India’s Hinduja Group said on Tuesday it was considering a bid for debt-laden Jet Airways Ltd, boosting shares in the grounded airline by 15 per cent for their best day since January.
India’s Economic Times newspaper said earlier the family-run Hinduja Group would start the process of bidding this week.
The group is led by billionaire brothers Gopichand and Srichand Hinduja, who were named Britain’s wealthiest people for a third time in this year’s Sunday Times Rich List. Their interests range from banking and oil and gas to power.
Media reports said the group had looked at a possible stake in Air India when the state-run airline came up for privatisation, but a deal failed to materialise. The Hindujas also tied up with German airline Lufthansa’s air cargo services business in the 1990s, before ending the agreement in 2000.
“The markets would like to see a serious player get into Jet at this juncture,” Siddhartha Khemka, head of retail research at Motilal Oswal Securities, said.
“The Hindujas have the financial strength to support Jet.”
The Mumbai-based Hinduja Group is in talks with Jet founder Naresh Goyal and investor Etihad, as well as bankers led by SBI Capital Markets which is leading the search for potential investors, the Economic Times said, citing sources.
SBI Capital Markets declined to comment, while Etihad did not respond to a Reuters query.
Sources close to Naresh Goyal and the Hindujas told the Economic Times that the businessmen shared ties that went back more than two decades. A source close to the matter told Reuters that meetings were ongoing.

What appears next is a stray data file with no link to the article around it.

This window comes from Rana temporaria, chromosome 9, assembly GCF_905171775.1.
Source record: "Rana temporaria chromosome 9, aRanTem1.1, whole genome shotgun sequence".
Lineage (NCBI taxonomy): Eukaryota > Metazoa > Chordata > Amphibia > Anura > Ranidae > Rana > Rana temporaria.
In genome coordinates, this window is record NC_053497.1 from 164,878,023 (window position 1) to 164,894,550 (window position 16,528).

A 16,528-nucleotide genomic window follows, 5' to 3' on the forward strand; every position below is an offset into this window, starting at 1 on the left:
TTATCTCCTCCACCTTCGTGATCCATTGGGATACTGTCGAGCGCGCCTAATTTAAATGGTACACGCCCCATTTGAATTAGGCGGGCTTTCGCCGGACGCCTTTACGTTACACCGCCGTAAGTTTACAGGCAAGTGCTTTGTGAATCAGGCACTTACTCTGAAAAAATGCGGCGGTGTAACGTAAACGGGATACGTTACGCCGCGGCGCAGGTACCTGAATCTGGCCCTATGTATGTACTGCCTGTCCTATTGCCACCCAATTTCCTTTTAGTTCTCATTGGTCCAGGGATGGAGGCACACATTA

Jet, once the biggest private airline in India, owes vast sums to its lessors, employees, fuel suppliers and other parties. It stopped all flights from April 17 after lenders refused to give it any more funds to keep flying.
The airline, which has roughly $1.2bn in bank debt, was crippled by mounting losses as it attempted to compete with low-cost rivals Interglobe-owned IndiGo, SpiceJet Ltd and Wadia Group-owned GoAir.
For months, Jet tried to convince investors, including Etihad, to pump in money. However, suitors had some qualms, while a deadline for any interested parties to submit binding bids for Jet ended on May 10.
The State Bank of India (SBI), Jet’s leading lender, said at that stage that it had received three conditional offers, including one from Etihad.
Etihad, which holds a minority stake in Jet, is interested in re-investing in the airline subject to certain conditions, a spokesman for the Middle Eastern carrier said then, adding that it could not be the sole investor.
Jet has been rapidly shedding aircraft in recent weeks, as lessors have rushed to deregister and repossess planes.
It has also seen the departure of its chief executive and other senior officials, lost hundreds of pilots, cabin crew and engineers to rivals and seen its valuable slots reallocated to competitors, making any rescue harder for a new investor.
Jet’s shares closed up 15 per cent at 150.85 rupees in an otherwise weak Mumbai market.